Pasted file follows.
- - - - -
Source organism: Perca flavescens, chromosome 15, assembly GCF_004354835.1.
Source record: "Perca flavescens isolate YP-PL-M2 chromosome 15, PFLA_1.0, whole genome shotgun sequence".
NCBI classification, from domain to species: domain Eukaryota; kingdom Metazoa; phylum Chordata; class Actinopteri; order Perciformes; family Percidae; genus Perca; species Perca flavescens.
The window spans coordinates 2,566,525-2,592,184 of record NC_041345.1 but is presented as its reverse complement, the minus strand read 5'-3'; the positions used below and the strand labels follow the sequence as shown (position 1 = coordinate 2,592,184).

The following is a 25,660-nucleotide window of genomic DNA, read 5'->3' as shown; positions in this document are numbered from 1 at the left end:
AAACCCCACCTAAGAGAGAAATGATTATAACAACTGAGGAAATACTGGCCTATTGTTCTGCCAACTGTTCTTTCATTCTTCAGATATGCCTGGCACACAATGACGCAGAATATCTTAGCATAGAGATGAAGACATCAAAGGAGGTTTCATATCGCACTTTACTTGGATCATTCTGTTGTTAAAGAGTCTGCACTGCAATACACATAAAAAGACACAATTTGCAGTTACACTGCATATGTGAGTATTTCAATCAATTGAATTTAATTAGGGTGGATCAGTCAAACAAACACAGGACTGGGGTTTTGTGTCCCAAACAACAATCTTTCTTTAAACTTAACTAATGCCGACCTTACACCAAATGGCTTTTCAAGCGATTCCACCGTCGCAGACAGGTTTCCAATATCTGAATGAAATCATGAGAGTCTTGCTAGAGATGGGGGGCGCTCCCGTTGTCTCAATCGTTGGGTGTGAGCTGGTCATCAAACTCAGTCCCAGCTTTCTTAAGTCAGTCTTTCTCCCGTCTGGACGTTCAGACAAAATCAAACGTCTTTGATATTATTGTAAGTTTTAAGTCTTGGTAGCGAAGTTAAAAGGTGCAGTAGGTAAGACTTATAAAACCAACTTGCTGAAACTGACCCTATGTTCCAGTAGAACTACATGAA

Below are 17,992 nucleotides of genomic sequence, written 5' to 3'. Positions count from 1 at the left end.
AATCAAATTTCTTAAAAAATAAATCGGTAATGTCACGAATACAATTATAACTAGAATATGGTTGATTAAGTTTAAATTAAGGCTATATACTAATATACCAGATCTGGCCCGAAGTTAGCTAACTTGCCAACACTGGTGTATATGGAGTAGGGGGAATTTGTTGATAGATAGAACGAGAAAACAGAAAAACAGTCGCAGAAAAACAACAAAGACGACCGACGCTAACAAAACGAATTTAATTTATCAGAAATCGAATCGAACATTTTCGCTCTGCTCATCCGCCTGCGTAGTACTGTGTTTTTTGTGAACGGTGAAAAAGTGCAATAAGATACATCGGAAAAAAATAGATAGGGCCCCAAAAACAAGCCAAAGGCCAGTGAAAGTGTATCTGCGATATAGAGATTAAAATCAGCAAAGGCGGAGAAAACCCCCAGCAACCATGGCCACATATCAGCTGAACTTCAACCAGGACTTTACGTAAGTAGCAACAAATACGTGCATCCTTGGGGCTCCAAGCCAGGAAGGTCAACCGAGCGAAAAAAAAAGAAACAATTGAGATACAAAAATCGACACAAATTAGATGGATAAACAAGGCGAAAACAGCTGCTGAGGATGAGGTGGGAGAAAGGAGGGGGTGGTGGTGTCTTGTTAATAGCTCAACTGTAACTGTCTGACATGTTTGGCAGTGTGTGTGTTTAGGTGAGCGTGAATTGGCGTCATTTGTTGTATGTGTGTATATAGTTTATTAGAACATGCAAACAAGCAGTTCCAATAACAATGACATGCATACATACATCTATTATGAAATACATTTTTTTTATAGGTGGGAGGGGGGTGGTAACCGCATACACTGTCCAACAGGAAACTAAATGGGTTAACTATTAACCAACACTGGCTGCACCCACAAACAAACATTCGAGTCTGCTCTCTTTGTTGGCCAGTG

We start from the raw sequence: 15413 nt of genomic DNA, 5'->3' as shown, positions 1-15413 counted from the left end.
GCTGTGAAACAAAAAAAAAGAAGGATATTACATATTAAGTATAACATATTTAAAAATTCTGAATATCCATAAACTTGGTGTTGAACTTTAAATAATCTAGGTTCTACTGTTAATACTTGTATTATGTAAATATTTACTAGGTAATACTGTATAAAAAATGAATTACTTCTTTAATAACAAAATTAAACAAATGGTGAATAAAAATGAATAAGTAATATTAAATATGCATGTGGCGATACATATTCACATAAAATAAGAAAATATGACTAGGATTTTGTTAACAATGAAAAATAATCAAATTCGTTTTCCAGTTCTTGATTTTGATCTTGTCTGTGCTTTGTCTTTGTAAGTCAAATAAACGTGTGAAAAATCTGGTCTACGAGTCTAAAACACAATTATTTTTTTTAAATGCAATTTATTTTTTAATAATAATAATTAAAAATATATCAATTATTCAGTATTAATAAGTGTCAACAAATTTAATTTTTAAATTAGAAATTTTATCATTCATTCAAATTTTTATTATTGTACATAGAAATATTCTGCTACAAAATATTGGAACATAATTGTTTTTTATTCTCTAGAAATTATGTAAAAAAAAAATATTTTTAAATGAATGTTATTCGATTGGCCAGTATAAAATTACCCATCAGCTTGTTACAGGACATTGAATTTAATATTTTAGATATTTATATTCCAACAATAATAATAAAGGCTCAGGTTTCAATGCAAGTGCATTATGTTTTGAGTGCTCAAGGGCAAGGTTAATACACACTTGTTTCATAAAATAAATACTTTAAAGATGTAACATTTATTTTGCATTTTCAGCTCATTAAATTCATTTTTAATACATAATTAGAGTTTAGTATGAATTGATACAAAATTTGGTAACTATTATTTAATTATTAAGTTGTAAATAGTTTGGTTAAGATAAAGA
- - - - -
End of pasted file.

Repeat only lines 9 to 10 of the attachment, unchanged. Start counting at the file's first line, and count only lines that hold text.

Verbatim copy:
We start from the raw sequence: 15413 nt of genomic DNA, 5'->3' as shown, positions 1-15413 counted from the left end.
GCTGTGAAACAAAAAAAAAGAAGGATATTACATATTAAGTATAACATATTTAAAAATTCTGAATATCCATAAACTTGGTGTTGAACTTTAAATAATCTAGGTTCTACTGTTAATACTTGTATTATGTAAATATTTACTAGGTAATACTGTATAAAAAATGAATTACTTCTTTAATAACAAAATTAAACAAATGGTGAATAAAAATGAATAAGTAATATTAAATATGCATGTGGCGATACATATTCACATAAAATAAGAAAATATGACTAGGATTTTGTTAACAATGAAAAATAATCAAATTCGTTTTCCAGTTCTTGATTTTGATCTTGTCTGTGCTTTGTCTTTGTAAGTCAAATAAACGTGTGAAAAATCTGGTCTACGAGTCTAAAACACAATTATTTTTTTTAAATGCAATTTATTTTTTAATAATAATAATTAAAAATATATCAATTATTCAGTATTAATAAGTGTCAACAAATTTAATTTTTAAATTAGAAATTTTATCATTCATTCAAATTTTTATTATTGTACATAGAAATATTCTGCTACAAAATATTGGAACATAATTGTTTTTTATTCTCTAGAAATTATGTAAAAAAAAAATATTTTTAAATGAATGTTATTCGATTGGCCAGTATAAAATTACCCATCAGCTTGTTACAGGACATTGAATTTAATATTTTAGATATTTATATTCCAACAATAATAATAAAGGCTCAGGTTTCAATGCAAGTGCATTATGTTTTGAGTGCTCAAGGGCAAGGTTAATACACACTTGTTTCATAAAATAAATACTTTAAAGATGTAACATTTATTTTGCATTTTCAGCTCATTAAATTCATTTTTAATACATAATTAGAGTTTAGTATGAATTGATACAAAATTTGGTAACTATTATTTAATTATTAAGTTGTAAATAGTTTGGTTAAGATAAAGA